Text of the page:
Argon-Ion Lasers

As a distinguished member of the common and well-explored family of ion lasers, the argon-ion laser operates in the visible and ultraviolet spectral regions by utilizing an ionized species of the noble gas argon. Argon-ion lasers function in continuous wave mode when plasma electrons within the gaseous discharge collide with the excited laser species to produce light.

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The tutorial initializes with the gas laser applet speed set to Medium, a level that enables the visitor to observe the slow build-up of light in the laser cavity as it is reflected back and forth through the Brewster windows and mirrors. Use the Applet Speed slider to adjust the speed of light oscillations within the laser cavity and the level of light emitted through the output lens.

The argon-ion laser is capable of producing approximately 10 wavelengths in the ultraviolet region and up to 25 in the visible region, ranging from 275 to 363.8 nanometers and 408.9 to 686.1 nanometers, respectively. In the visible light spectral region, the lasers can produce up to 100 watts of continuous-wave power with the output concentrated into several strong lines (primarily the 488 and 514.5 nanometer transitions). The gain bandwidth on each transition is on the order of 2.5 gigahertz. Argon-ion gas laser discharge tubes have a useful life span ranging between 2000 and 5000 hours, and operate at gas pressures of approximately 0.1 torr.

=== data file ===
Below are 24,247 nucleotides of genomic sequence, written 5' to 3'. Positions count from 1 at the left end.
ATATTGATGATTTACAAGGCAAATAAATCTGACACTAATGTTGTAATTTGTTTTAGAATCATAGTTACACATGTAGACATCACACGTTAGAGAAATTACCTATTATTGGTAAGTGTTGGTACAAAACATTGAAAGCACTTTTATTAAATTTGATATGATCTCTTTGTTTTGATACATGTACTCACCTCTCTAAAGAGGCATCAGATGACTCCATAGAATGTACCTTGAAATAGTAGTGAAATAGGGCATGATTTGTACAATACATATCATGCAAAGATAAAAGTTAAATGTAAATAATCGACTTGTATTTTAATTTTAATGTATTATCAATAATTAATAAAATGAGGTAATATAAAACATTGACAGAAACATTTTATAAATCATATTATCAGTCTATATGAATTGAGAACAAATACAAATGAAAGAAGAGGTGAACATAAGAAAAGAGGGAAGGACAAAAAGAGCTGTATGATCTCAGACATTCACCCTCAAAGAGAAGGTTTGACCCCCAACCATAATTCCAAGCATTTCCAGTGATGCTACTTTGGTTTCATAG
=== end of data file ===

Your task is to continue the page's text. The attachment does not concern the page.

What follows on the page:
An unfortunate side affect of the high discharge currents and low gas pressure employed by argon-ion lasers is an extremely high plasma electron temperature, which generates a significant amount of heat. In most cases, high power (2 to 100 watts) argon-ion laser systems are water-cooled through an external chiller, but lower power (5-150 milliwatts) models can be cooled with forced air through an efficient fan. Argon-ion lasers utilized in confocal and other fluorescence microscopy techniques are generally of the lower power variety, which produce between 10 and 100 milliwatts of power in TEM(00) mode at 488.0 nanometers. The laser cavity for these smaller systems is approximately 35 to 50 centimeters in length and about 15 centimeters in diameter, and can be housed in a small cabinet with an integral fan to supply fresh, cool air.

Contributing Authors

Kenneth R. Spring - Scientific Consultant, Lusby, Maryland, 20657.

Matthew Parry-Hill and Michael W. Davidson - National High Magnetic Field Laboratory, 1800 East Paul Dirac Dr., The Florida State University, Tallahassee, Florida, 32310.